Three Indian-American women among 2018 Marshall Scholars

Fourth-year Pradnya Narkhede, one of this year’s Marshall Scholarship recipients.(Photo: Jean Lacha, University of Chicago news website)

Three Indian-American women are among the 43 winners of the 2018 Marshall Scholarship awarded by the United Kingdom to Americans.

Pradnya Narkhede of University of Chicago, Shruthi Rajasekar of Princeton University, and Meghana Vagwala of Duke University, won the scholarship, the Marshall Scholars program announced Dec. 4, in Washington, D.C.

In what is a “rigorous and highly competitive” selection process, 43 “outstanding” students from across America will be taking up degree courses at leading British universities in a wide variety of disciplines beginning in September 2018, the announcement said.


Narkhede, a fourth-year student at U Chicago, said on the university website that she will use her Marshall Scholarship to combine two one-year degrees: the first, at the University of Edinburgh in science and technology in society, and the second at Imperial College London in plant chemical biology.

“This award provides me with an unrivaled opportunity to probe the relationship between science and sustainable development,” said Narkhede, who is particularly interested in the role of agriculture. “Equipped with the tools I hope to gain from my studies in the U.K., I aim to become a globally engaged scientist, contributing innovative discoveries that shape intelligent policy and improve people’s lives worldwide.”

Shruthi Rajasekar, among the 43 winners of the Marshall Scholarship for 2018. (Photo by David Nie, Class of 2019, Princeton University website)

Rajasekar, a senior at Princeton and a Music Major, is originally from Plymouth, Minnesota will go to London to work toward a Master of Arts in the new Opera Making and Writing program at the Guildhall School of Music and Drama during her first year abroad, according to the Princeton news website. During the second year, she will pursue a Master of Music in Ethnomusicology at the School of Oriental and African Studies, University of London (SOAS). She plans to use the degrees to help her meet her long-term goal of writing an opera set in India. Rajasekar is a performer and composer in classical Western and Southern Indian traditions. “I was truly stunned to receive the news,” she is quoted saying in the university website. “I’m still overwhelmed and deeply grateful. I very briefly called my family before returning to class,” she said as she did not want to interrupt an ongoing rehearsal.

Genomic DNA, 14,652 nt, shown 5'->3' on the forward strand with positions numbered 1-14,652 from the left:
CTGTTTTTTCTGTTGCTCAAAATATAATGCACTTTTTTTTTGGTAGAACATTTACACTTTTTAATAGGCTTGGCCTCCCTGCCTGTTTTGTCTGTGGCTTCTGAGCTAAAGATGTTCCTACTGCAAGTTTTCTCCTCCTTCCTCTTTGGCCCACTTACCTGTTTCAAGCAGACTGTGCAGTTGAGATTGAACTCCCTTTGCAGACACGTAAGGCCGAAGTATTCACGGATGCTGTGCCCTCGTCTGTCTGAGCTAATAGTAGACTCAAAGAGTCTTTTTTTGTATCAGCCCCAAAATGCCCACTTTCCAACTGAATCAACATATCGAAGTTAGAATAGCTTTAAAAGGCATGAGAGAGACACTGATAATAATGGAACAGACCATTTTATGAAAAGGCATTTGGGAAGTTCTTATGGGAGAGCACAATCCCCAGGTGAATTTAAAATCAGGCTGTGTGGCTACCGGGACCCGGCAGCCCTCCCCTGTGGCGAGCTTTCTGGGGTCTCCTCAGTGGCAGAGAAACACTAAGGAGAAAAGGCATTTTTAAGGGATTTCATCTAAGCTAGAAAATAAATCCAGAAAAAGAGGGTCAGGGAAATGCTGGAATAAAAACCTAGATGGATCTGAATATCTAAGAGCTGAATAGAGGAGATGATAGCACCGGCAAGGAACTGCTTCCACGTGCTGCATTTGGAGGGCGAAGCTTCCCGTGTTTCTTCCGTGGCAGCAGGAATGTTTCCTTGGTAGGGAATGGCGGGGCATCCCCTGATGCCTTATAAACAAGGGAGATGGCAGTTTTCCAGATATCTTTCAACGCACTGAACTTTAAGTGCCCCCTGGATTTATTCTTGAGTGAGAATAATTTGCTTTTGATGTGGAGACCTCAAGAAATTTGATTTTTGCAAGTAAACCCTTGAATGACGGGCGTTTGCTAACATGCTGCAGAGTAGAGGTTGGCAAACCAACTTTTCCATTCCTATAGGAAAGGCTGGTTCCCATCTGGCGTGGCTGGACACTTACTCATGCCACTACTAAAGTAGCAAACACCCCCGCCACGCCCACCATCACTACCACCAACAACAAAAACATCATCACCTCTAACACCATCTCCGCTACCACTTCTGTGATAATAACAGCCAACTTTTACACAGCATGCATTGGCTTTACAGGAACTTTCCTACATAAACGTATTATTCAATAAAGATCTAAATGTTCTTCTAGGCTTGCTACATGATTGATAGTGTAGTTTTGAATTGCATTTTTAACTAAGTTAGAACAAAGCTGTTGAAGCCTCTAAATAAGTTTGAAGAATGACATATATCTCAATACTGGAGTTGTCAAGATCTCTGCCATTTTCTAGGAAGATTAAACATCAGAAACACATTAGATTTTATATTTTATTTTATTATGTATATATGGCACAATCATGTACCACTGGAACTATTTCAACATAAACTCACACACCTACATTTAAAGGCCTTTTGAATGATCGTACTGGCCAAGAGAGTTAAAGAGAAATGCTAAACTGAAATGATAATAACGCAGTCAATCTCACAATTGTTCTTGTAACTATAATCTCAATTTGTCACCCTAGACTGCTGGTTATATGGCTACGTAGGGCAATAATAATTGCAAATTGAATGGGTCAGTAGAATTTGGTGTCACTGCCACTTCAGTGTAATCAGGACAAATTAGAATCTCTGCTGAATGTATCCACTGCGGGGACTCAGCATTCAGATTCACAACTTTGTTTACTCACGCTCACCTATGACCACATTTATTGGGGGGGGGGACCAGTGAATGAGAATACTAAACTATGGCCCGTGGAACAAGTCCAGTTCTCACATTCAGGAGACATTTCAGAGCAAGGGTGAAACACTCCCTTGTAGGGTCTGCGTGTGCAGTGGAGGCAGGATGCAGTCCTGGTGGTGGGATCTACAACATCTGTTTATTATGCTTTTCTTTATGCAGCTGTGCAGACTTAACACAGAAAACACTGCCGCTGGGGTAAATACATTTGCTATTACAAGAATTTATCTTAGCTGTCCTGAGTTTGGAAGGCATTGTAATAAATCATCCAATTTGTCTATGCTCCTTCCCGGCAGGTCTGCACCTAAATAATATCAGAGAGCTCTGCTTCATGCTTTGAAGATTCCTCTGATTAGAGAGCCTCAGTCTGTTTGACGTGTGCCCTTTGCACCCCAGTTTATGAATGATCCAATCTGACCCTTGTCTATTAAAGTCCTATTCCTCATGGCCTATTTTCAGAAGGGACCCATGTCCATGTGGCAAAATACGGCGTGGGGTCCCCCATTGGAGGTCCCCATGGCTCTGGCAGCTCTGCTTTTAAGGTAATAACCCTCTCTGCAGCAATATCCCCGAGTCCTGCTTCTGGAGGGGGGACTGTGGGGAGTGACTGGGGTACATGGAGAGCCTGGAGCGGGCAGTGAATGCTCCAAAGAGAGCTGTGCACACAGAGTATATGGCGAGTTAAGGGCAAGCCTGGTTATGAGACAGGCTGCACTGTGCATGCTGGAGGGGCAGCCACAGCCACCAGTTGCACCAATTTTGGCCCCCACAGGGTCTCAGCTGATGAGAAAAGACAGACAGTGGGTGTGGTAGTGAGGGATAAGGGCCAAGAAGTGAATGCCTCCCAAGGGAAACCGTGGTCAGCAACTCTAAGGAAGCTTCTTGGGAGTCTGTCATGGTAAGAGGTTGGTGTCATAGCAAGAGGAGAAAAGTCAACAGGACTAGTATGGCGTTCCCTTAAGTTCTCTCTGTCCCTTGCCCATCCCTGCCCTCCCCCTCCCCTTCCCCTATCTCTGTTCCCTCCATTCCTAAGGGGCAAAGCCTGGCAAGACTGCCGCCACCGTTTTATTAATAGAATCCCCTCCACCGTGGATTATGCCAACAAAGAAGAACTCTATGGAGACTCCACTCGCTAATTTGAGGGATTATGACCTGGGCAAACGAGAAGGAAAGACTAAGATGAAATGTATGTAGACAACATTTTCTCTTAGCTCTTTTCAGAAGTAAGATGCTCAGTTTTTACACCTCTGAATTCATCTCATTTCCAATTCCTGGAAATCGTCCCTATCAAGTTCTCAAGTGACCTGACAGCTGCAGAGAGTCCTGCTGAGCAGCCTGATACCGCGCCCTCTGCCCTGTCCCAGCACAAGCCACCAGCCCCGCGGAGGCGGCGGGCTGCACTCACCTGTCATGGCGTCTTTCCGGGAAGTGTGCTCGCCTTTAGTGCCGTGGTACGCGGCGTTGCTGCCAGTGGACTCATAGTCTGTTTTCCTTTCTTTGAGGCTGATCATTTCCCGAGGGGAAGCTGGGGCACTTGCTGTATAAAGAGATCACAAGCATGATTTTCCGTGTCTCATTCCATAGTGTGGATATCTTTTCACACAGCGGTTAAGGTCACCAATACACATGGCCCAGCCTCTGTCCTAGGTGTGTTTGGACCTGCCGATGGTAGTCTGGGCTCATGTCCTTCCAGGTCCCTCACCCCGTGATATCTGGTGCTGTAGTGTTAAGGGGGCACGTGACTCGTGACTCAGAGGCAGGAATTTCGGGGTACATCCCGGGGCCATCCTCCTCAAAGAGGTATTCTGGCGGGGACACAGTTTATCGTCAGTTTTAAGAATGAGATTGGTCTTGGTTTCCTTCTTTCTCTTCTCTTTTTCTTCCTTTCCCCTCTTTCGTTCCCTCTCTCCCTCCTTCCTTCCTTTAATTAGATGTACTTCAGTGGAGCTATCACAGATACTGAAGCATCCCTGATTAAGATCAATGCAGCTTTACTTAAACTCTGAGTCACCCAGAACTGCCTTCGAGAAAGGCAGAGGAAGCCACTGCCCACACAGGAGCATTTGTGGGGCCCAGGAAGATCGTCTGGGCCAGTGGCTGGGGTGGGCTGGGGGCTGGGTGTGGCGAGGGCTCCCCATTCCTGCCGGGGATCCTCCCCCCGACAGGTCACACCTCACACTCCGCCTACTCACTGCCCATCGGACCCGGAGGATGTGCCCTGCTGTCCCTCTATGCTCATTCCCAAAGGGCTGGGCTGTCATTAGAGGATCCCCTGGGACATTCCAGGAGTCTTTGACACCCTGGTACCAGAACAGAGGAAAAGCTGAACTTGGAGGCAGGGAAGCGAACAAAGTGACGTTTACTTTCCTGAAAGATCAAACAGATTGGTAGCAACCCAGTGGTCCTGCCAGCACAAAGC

Meghana Vagwala, a Duke University senior, won the 2018 Marshall Scholarship. (Photo: Duke U School of Medicine, Neurobiology)

“I am delighted that two distinguished Duke students and one alumnus have received this prestigious recognition,” said Duke President Vincent E. Price. “In their time on campus, Meghana, John and Antonio have each demonstrated tremendous academic potential and a dedication to service that reflects Duke’s core values. I wish them the very best as they embark on their studies in the United Kingdom.”

Vagwala , a senior at Duke University, North Carolina, wants to study cultural norms related to brain health in South India, the university newspaper Duke Today reported. She is at Duke on a four-year, merit-based Angier B. Duke Scholarship at Duke. As a Marshall Scholar, she plans for post-graduate studies in medical anthropology at the University of Edinburgh and in global mental health at the London School of Hygiene and Tropical Medicine, the university website said. Vagwala is a  self-designed Program II major at the intersection of neuroscience, ethics and anthropology, Duke Today reported. She has been published as a ‘first author’ in the journal Neuroethics, and won the top-paper conference prize. Vagwala has studied mental health issues in Nepal, worked as a research assistant in Dr. Kafui Dzirasa’s Laboratory for Psychiatry Neuroengineering, and spent ‘hundreds of hours’ helping survivors of domestic violence at the Compass Center for Women and Families in Chapel Hill, North Carolina, the university newspaper said.

Named for Secretary of State George C. Marshall, the Marshall Scholarship Programme began in 1953 as a gesture of gratitude to the people of the United States for the assistance that the UK received after World War II under the Marshall Plan.




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